“Everything is related to everything else, but near things are more related than distant things” (Tobler 1970).

Tobler’s law refers to spatial autocorrelation which affects the independence of variables which are analysed spatially. This spatial autocorrelation is two dimensional (unlike temporal autocorrelation which is one dimensional) because it radiates out from a fixed point. Both these facts necessitate the use of spatial statistics if the spatial nature of variables is being assessed. The complex nature of the application of Toblar’s Law to crime and policing data is discussed further in this thesis.

The creation of maps is a scientific process, representing the real world is a process of scale selection, data choice and emphasis based on purpose, generalisation and geovisualistion. These methods of representation are by their nature incomplete and imperfect as the only way to perfectly represent the real world is using a 1:1 scale which is pointless and totally impractical. This means that irregular lines on maps, such as coastlines and roads are simplified by excluding the smaller twists and turns; polygon zones are created to show features that are pertinent to the purpose of the map that generalise or amalgamate entities being represented. This can either be completely objective based on measurement and statistical criteria or purely subjective based on the eye of the mapmaker; often it is a combination, this where science meets art. Maps are designed to be intuitive (once the spatial language is understood) by duplicating how human-beings perceive and make sense of the real world both visually and intellectually. Our perception of things goes from the general to the more and more specific as the resolution increases; in a geographical sense, without the aid of maps, this involves travel, for instance moving from seeing a wood in the distance to entering the wood and only being able to see the trees. This raises the question, “Is it better to see the wood or the trees?” The answer is of course “It depends on your purpose.” The conclusion is that, in line with the saying “You cannot see the wood for the trees”, in many circumstances the general can be more important and informative than the specific.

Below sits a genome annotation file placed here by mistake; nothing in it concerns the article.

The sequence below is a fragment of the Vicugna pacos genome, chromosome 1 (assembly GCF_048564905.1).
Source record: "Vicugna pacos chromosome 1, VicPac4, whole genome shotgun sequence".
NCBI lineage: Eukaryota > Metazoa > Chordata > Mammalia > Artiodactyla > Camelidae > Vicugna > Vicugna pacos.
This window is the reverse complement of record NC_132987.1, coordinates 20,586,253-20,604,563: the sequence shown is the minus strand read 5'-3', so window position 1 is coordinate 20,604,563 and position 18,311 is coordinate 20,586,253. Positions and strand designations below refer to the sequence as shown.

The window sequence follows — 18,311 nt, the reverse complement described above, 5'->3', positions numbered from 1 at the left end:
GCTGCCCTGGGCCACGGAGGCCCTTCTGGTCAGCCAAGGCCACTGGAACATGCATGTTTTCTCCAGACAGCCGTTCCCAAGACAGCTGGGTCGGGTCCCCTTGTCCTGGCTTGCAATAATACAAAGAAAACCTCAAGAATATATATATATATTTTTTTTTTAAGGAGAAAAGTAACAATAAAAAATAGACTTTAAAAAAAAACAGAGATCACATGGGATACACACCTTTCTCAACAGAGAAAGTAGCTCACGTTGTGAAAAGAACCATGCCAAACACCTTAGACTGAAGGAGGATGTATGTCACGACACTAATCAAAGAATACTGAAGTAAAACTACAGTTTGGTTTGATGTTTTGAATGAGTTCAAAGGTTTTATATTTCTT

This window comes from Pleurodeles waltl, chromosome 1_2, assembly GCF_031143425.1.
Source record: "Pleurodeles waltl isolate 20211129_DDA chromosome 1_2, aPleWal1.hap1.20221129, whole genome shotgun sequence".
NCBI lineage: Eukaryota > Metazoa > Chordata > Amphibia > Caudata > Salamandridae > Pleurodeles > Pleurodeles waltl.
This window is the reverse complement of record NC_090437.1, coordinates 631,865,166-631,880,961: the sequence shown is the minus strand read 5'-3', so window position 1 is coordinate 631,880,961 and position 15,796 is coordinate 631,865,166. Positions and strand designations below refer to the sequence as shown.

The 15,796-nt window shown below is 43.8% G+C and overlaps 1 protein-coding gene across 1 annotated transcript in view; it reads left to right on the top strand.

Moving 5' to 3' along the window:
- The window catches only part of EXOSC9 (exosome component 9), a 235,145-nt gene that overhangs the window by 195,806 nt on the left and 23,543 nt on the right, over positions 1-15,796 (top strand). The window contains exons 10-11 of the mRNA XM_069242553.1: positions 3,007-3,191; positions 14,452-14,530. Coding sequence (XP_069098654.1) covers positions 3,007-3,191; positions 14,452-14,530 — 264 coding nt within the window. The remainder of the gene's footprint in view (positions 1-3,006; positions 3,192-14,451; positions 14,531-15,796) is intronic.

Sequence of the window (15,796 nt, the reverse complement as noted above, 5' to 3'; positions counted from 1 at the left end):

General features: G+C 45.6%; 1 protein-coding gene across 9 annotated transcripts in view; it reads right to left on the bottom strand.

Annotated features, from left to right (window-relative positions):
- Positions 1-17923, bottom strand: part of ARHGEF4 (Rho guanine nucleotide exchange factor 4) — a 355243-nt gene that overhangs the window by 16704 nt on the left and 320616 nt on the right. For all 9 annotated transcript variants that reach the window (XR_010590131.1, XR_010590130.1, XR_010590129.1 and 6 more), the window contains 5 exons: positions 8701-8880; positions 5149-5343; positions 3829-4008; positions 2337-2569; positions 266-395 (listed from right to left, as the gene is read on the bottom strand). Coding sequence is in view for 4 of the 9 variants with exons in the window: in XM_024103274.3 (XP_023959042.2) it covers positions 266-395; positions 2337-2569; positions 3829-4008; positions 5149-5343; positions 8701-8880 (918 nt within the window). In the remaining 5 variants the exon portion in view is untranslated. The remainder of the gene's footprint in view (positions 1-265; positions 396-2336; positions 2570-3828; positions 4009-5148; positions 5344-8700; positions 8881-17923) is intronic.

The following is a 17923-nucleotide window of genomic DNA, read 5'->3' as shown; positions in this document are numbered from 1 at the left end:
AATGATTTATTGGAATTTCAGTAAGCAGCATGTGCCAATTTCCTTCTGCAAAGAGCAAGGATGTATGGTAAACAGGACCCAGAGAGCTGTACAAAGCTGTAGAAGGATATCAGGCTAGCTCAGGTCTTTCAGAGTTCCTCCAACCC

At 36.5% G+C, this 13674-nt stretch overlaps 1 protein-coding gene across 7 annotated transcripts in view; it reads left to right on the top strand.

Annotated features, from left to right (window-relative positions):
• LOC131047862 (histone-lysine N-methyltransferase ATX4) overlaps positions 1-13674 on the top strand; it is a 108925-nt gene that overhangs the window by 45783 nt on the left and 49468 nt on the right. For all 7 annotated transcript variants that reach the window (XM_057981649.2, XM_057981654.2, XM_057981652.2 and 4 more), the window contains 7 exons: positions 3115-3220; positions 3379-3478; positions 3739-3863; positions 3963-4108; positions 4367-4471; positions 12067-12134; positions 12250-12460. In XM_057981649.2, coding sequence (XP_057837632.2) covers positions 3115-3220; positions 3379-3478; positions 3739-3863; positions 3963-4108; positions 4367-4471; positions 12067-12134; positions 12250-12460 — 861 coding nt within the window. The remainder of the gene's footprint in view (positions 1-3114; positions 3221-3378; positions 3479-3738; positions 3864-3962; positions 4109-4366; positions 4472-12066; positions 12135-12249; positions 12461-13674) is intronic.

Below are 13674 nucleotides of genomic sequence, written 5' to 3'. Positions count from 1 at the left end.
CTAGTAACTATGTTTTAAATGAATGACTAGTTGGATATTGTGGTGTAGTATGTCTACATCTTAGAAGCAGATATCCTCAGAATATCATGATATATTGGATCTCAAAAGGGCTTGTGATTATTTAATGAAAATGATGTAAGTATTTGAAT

Imperfect clustering and classification are fundamental to GISc. They can be applied to label areas on a map as forests even though there are areas within them of agricultural land or showing the residents of an area as “small town seniors” even though youth offenders are known to live there. The importance of this methodology to this thesis is that it allows hypotheses of relationships between different layers at the same locations to be proposed and comparisons between different locations to be investigated on a single or multi-layer basis. To continue with the tree example, it would be logical to have a polygon denoting timber production on a layer to spatially coincide with a polygon on a separate layer denoting forest but not necessarily all forest polygons spatially coinciding with timber production: If a polygon denoting timber production is nowhere near a forest polygon, this is worth further investigation and explanation.

GISc is a pure science because it is used to empirically measure and represent geographic characteristics and attempts to understand how they interact with each other. It is also an applied science because much of this knowledge is put to practical use, for example Internet crime maps for the public.